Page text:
VetoableChangeListener example

With this example you are going to learn about a very important event monitoring component, the VetoableChangeListener. The VetoableChangeListener is , in many ways, similar to the PropertyChangeListener class. The main difference is that PropertyChangeListener is applied to bound properties. On the other hand the VetoableChangeListener is applied to constraint properties.

A bound property is just as simple as a property. A constraint property is a property that can change its state only if the event listener allows it to. For example, if the new value of the property is bigger that the listener can allow, it can refuse to give the new value to the property.

In order to work with a VetoableChangeListener one should take the following steps:

  • Use the addVetoableChangeListener method of an event manager and give the new class as an argument to bundle an event with a VetoableChangeListener.
  • Create a new class that implements the VetoableChangeListener interface. Override the vetoableChange method and examine the old and the new value of the property. If you are not happy with the new value you can throw a PropertyVetoException

Let’s take a look a the code:

package com.javacodegeeks.snippets.desktop;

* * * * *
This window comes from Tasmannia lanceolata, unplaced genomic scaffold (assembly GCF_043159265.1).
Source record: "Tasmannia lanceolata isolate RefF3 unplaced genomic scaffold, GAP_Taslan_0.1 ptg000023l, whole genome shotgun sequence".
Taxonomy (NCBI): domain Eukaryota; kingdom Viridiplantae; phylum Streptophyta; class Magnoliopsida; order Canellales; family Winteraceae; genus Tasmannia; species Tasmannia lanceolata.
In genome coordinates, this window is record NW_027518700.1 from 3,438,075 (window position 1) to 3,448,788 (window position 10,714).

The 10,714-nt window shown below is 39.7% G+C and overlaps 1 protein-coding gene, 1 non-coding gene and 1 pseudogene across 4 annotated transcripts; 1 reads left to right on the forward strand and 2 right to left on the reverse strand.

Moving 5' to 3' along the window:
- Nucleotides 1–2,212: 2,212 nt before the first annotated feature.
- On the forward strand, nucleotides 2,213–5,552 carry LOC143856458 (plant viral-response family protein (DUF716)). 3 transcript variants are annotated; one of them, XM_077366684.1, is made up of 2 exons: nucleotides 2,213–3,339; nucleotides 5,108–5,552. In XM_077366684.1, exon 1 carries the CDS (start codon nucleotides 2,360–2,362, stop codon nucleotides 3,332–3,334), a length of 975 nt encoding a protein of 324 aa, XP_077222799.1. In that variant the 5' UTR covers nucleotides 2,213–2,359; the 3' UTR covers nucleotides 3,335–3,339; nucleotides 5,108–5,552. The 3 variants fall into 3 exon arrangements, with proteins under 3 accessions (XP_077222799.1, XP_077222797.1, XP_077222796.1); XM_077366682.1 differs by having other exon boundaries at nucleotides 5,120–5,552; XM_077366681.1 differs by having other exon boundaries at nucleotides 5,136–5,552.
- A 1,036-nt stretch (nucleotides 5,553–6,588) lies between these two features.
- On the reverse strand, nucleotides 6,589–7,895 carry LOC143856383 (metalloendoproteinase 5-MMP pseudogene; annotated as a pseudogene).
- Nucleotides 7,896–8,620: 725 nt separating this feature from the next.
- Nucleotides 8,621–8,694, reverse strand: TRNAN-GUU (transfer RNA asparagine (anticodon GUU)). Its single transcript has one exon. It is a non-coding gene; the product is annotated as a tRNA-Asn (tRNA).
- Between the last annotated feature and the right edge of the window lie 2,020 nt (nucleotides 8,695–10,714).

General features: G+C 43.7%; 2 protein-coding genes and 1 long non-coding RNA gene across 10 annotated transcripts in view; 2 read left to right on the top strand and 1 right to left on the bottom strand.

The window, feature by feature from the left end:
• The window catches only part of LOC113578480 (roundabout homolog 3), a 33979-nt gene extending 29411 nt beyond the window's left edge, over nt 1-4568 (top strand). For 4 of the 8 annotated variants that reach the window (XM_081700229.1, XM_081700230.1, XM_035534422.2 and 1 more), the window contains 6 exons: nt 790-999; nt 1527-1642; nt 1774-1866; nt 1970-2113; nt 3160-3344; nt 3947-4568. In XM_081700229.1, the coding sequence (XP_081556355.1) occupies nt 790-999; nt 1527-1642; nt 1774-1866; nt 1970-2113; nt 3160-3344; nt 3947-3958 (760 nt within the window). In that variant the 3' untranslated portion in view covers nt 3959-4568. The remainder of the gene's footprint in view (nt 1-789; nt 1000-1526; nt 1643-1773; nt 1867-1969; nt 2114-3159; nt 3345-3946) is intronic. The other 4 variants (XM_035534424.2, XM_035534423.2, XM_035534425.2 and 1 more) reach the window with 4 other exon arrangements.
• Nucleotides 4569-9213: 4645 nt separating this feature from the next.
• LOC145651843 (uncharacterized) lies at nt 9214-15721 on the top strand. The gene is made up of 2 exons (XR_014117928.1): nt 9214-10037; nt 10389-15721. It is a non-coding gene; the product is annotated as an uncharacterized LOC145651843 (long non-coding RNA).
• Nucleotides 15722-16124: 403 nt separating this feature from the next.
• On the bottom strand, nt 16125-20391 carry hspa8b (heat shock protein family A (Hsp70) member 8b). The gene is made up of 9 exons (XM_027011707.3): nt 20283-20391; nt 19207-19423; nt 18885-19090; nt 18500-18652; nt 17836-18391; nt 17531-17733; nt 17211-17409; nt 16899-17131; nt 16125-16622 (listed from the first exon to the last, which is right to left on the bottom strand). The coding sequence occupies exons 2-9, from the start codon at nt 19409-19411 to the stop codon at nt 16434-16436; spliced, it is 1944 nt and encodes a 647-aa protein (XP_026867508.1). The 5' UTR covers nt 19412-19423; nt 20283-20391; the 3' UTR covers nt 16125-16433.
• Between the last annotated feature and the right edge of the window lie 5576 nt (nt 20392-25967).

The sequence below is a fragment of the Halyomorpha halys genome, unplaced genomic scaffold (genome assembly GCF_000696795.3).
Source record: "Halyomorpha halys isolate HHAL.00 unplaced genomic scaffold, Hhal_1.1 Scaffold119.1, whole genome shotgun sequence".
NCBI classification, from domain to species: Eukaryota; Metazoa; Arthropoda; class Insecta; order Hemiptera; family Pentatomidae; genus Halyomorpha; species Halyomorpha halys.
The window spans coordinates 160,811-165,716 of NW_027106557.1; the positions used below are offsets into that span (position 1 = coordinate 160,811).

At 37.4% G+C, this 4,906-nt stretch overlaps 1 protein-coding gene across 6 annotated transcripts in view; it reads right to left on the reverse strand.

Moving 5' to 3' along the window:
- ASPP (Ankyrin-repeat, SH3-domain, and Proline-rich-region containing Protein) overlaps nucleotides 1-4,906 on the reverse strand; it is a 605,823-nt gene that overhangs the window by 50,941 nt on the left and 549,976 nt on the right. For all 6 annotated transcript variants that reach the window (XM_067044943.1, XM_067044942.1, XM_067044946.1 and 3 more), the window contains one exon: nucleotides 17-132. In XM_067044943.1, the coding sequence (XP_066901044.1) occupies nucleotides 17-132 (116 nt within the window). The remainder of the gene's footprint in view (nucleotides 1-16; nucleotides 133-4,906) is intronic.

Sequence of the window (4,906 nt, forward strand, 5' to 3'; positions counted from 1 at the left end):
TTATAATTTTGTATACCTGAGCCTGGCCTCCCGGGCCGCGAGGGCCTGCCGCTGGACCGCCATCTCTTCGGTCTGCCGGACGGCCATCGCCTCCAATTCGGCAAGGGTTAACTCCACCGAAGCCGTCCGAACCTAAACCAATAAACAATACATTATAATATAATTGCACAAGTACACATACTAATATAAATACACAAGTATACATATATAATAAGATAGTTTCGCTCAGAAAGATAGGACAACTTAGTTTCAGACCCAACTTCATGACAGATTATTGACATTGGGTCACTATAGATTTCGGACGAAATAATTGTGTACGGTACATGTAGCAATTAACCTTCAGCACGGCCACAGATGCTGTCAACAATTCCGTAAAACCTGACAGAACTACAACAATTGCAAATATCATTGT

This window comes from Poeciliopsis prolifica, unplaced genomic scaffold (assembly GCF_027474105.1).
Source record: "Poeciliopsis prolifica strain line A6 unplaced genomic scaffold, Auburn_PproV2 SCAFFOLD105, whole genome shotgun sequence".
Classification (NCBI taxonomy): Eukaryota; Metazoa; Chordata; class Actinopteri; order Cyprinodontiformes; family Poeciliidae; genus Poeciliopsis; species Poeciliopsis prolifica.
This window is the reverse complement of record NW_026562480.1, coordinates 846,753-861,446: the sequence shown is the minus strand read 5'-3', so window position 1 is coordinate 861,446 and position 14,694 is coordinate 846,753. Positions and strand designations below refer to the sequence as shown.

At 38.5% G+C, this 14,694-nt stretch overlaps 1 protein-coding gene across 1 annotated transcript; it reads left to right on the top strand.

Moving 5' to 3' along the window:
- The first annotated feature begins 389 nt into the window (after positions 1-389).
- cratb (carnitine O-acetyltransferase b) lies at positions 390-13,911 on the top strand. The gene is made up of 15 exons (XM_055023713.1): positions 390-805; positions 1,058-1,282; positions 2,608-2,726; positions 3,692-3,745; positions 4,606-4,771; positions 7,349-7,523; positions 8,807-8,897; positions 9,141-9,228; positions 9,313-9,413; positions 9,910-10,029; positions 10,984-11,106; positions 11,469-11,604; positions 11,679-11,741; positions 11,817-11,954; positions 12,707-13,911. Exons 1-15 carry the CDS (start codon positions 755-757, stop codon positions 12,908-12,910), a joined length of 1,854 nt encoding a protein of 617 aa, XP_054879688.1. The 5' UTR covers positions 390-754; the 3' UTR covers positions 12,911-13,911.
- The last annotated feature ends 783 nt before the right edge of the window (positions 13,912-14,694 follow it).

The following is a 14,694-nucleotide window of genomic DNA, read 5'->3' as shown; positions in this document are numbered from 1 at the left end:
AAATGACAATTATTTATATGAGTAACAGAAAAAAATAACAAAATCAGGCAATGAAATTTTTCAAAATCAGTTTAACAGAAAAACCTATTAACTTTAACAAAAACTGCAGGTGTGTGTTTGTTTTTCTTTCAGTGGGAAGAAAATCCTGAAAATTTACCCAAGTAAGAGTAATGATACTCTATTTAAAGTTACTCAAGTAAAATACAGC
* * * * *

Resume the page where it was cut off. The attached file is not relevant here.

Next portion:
import java.awt.Component;
import java.awt.KeyboardFocusManager;
import java.beans.PropertyChangeEvent;
import java.beans.PropertyVetoException;
import java.beans.VetoableChangeListener;

public class VetoableChangeListenerExample {

    public static void main(String[] argv) {


    new FocusVetoableChangeListener());
class FocusVetoableChangeListener implements VetoableChangeListener {

    public void vetoableChange(PropertyChangeEvent evt) throws PropertyVetoException {

  Component oldComp = (Component) evt.getOldValue();

  Component newComp = (Component) evt.getNewValue();

  if ("focusOwner".equals(evt.getPropertyName())) {

if (oldComp == null) {


} else {



  } else if ("focusedWindow".equals(evt.getPropertyName())) {

if (oldComp == null) {


} else {




  boolean vetoFocusChange = false;

  if (vetoFocusChange) {

throw new PropertyVetoException("message", evt);


This was an example on how to use VetoableChangeListener .

Byron Kiourtzoglou

Byron is a master software engineer working in the IT and Telecom domains. He is an applications developer in a wide variety of applications/services. He is currently acting as the team leader and technical architect for a proprietary service creation and integration platform for both the IT and Telecom industries in addition to a in-house big data real-time analytics solution. He is always fascinated by SOA, middleware services and mobile development. Byron is co-founder and Executive Editor at Java Code Geeks.
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